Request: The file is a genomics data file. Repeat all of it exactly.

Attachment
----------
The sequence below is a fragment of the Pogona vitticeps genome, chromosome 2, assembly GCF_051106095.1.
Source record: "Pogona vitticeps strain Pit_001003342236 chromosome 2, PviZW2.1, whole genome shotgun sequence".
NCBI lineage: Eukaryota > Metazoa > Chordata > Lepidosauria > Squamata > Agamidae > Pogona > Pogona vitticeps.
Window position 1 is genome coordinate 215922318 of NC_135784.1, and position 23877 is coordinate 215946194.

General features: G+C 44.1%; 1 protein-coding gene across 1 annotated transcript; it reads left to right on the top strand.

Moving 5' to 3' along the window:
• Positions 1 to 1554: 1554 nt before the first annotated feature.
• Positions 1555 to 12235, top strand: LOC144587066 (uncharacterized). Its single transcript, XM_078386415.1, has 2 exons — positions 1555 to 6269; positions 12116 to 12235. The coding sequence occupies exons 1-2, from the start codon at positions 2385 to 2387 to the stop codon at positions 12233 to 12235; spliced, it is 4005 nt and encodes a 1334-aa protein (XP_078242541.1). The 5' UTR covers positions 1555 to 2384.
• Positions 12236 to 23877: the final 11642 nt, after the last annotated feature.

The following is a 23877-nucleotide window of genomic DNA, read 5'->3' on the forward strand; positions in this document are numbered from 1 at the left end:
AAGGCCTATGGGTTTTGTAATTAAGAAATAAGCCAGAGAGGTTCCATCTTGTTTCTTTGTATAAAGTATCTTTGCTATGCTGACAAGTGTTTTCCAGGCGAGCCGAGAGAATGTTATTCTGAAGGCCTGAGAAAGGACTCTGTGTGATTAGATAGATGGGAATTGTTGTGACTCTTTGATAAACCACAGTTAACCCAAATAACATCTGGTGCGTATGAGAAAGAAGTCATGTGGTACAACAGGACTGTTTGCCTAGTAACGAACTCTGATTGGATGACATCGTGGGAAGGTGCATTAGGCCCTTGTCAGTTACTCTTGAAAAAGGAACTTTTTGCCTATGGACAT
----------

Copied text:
The sequence below is a fragment of the Pogona vitticeps genome, chromosome 2, assembly GCF_051106095.1.
Source record: "Pogona vitticeps strain Pit_001003342236 chromosome 2, PviZW2.1, whole genome shotgun sequence".
NCBI lineage: Eukaryota > Metazoa > Chordata > Lepidosauria > Squamata > Agamidae > Pogona > Pogona vitticeps.
Window position 1 is genome coordinate 215922318 of NC_135784.1, and position 23877 is coordinate 215946194.

General features: G+C 44.1%; 1 protein-coding gene across 1 annotated transcript; it reads left to right on the top strand.

Moving 5' to 3' along the window:
• Positions 1 to 1554: 1554 nt before the first annotated feature.
• Positions 1555 to 12235, top strand: LOC144587066 (uncharacterized). Its single transcript, XM_078386415.1, has 2 exons — positions 1555 to 6269; positions 12116 to 12235. The coding sequence occupies exons 1-2, from the start codon at positions 2385 to 2387 to the stop codon at positions 12233 to 12235; spliced, it is 4005 nt and encodes a 1334-aa protein (XP_078242541.1). The 5' UTR covers positions 1555 to 2384.
• Positions 12236 to 23877: the final 11642 nt, after the last annotated feature.

The following is a 23877-nucleotide window of genomic DNA, read 5'->3' on the forward strand; positions in this document are numbered from 1 at the left end:
AAGGCCTATGGGTTTTGTAATTAAGAAATAAGCCAGAGAGGTTCCATCTTGTTTCTTTGTATAAAGTATCTTTGCTATGCTGACAAGTGTTTTCCAGGCGAGCCGAGAGAATGTTATTCTGAAGGCCTGAGAAAGGACTCTGTGTGATTAGATAGATGGGAATTGTTGTGACTCTTTGATAAACCACAGTTAACCCAAATAACATCTGGTGCGTATGAGAAAGAAGTCATGTGGTACAACAGGACTGTTTGCCTAGTAACGAACTCTGATTGGATGACATCGTGGGAAGGTGCATTAGGCCCTTGTCAGTTACTCTTGAAAAAGGAACTTTTTGCCTATGGACAT